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So one improvement we can make over the Sharpe ratio is the so-called

Treynor ratio.

How is it computed?

Well, you see that the numerator is actually the same at the Sharpe ratio.

It's the excess return over the risk-free rate, Rf.

It's the denominator that changes and we see here beta i,

which is the beta of portfolio i or asset or fund.

Why do we take the beta here?

Well, the reason is simple.

Actually, Mr. Treynor believed that you should

only be rewarded for the non-diversifiable risk.

Do you remember this chart?

We saw it previously.

It shows the evolution of the total risk of a portfolio,

as a function of the number of stocks you include in a portfolio.

You see that the more stocks you include in a portfolio, the lower the total risk.

Why?

Because basically, the more stocks you add,

the more diversification you bring in your portfolio.

And hence, you're able to reduce,

you're able to diversify away the part of the risk,

which is diversifiable by adding more stocks.

And basically, in the end after a certain number of stocks,

here the estimation is that at roughly 25 stocks you're

only left with market risk i non-diversifiable risk and

that's the beta of your portfolio.

And hence, this is the part of the total risk, which you be rewarded from.

It's the risk, which you cannot diversify away.

And this is why Treynor doesn't look at the whole risk of the portfolio,

but only the market risk.

So, this is the measure used by Treynor.

A very recent study published in April 2016 in the Journal

of Economic Literature by this Mr. Javier Vidal Garcia made

an interesting analysis of comparing various measures,

the Sharpe, the Treynor as well as others, the Modigliani squared.

And basically, what he came up with the result is that you have

different measures clearly, but the ranking, what he did.

He looked at the sample of more than 16,000 actively

managed funds worldwide and the conclusion is that,

basically, the ranking does not change.

And so, the Sharpe ratio provides a very good measure for

ranking the best funds in terms of risk-adjusted returns.

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But now, we need to look at another improvement of the Sharpe ratio and

this is provided by the Sortino and

we'll see why this measure is actually more suitable for

hedge funds than for traditional money managers.

The Sortino ratio is computed likewise, you see here the formula.

Basically, the main difference between the Sortino and

the Sharpe ratio is here again, the denominator.

The numerator is the same.

Excess return over the risk-free asset.

The denominator is different.

And here, we're talking about downside deviation.

Now, what is downside deviation?

Basically, it's the deviation,

it's the volatility measure to the left of your distribution.

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Assume you are managing a fund and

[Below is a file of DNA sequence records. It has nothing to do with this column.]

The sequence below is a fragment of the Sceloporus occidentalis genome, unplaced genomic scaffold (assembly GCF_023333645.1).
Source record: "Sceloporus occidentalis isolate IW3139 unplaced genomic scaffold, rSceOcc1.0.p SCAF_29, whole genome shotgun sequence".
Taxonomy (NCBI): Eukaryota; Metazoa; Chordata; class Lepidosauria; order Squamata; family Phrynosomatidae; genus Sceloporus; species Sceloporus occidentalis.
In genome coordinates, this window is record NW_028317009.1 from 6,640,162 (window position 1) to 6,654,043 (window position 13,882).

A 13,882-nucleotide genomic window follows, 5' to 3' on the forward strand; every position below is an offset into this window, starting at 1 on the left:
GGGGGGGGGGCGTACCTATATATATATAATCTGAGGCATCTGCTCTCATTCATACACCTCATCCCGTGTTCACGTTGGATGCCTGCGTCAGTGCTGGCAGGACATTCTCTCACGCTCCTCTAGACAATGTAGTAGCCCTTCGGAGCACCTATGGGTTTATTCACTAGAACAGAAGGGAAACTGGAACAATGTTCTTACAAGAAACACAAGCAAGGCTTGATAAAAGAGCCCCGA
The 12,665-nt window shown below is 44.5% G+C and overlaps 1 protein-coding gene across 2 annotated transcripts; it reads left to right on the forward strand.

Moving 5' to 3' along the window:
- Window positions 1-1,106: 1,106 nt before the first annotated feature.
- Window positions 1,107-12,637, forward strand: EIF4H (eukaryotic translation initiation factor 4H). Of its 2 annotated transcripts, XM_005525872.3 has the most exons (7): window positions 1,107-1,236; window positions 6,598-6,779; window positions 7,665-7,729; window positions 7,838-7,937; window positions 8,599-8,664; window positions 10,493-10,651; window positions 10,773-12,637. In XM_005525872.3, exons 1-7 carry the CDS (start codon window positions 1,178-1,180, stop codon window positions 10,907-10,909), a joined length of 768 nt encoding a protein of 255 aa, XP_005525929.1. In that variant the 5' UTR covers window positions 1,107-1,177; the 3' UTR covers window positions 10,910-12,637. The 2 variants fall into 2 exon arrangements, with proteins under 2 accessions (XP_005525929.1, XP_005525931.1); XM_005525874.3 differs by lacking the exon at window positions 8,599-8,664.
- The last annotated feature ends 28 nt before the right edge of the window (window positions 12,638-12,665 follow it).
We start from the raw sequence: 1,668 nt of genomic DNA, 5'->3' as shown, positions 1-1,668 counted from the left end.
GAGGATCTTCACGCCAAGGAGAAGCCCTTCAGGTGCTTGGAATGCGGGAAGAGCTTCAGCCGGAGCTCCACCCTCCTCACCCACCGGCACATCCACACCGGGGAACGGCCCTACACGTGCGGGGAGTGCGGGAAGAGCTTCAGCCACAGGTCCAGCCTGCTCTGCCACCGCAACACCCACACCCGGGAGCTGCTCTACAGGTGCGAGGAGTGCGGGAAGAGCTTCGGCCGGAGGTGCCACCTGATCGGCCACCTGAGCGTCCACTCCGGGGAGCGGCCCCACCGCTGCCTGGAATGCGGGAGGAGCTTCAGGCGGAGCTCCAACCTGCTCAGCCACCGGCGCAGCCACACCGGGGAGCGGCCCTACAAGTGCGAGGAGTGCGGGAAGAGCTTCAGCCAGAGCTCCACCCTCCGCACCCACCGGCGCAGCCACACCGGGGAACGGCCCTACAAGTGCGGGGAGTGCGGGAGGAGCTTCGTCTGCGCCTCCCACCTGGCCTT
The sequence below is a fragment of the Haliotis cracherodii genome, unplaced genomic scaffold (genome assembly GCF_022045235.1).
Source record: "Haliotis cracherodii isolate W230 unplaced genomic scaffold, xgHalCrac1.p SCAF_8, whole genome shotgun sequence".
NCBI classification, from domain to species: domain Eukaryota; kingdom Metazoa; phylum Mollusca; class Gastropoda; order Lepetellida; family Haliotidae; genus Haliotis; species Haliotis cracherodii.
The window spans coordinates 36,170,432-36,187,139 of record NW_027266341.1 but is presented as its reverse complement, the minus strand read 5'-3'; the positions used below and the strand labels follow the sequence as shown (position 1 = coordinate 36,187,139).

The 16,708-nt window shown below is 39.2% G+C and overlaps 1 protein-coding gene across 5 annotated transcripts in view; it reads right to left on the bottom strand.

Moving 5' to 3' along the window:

you are my customer and I promise you,

I say, I have a target return of 12%.

In one year's time, my return,

the return of your fund you bought from me is actually 35%.

I promise I would give you 12% and I come up with 35%.

I bet you're not going to call me and say, what did you do?

This is a higher volatility with this 35%.

It deviates so much from what you promised,

from the average that [LAUGH] this is increasing my volatility measure.

Not many people are going to complain about this kind of volatility,

if it's to the right of the average.

But if It's to the left, if I promise 12% and

in 12 months time, I deliver minus 28.

I bet I'm going to get some nasty call from you and

say, hey, what's going on here?

So just to say, just to illustrate that.

We care much more about subpar volatility,

about below average volatility than above average volatility and

this is precisely what this downside volatility measure aims at capturing.

Going back to the example we saw of ice creams and umbrellas.

We see here that the Sortino ratio also speak for

the long-short strategy, the last one.

The long ice cream, short umbrellas.

You see that's 1.58.

So, here is what we do is we take the performance.

We compute the performance over the risk-free return of 1% and

we divide not by the volatility, but the downside volatility, i.e,

14.9 and we see that is highest with the for this long-short strategy.

And indeed, the Sortino ratio is the ratio,

which is most widely used when we look at head funds.

Because clearly there, we have here a kind of asymmetry

that hedge funds should be delivering good returns and

should be striving for absolute returns, i.e.

Basically, they have this asymmetric attitude towards risk.

Take more risk when they think the market is going up and

hedge away some of the risk, either by raising the bucket of short positions or

by taking some hedging against the market falls when they expect marker turmoil.

And so, this is why the Sortino ratio is actually more usable to measure

the risk-adjusted returns when we're dealing with hedge funds.

So in conclusion, the Sharpe ratio is the most wildly used measure and

we'd see with the study that we are a quoted here that it

actually gives the best possible result when we need to

rank funds by their risk and return characteristics.

We may improve the Sharpe ratio by taking into account

the fact that the distribution of returns may not be normal and

may have the skewness and kurtosis or there are measures that are adjust for

this kind of deviation from a normal distribution.

But all in all, I would say that the Sharpe ratio provides a very good first

measure and a good proxy to use when you want to assess the risk-adjusted returns.

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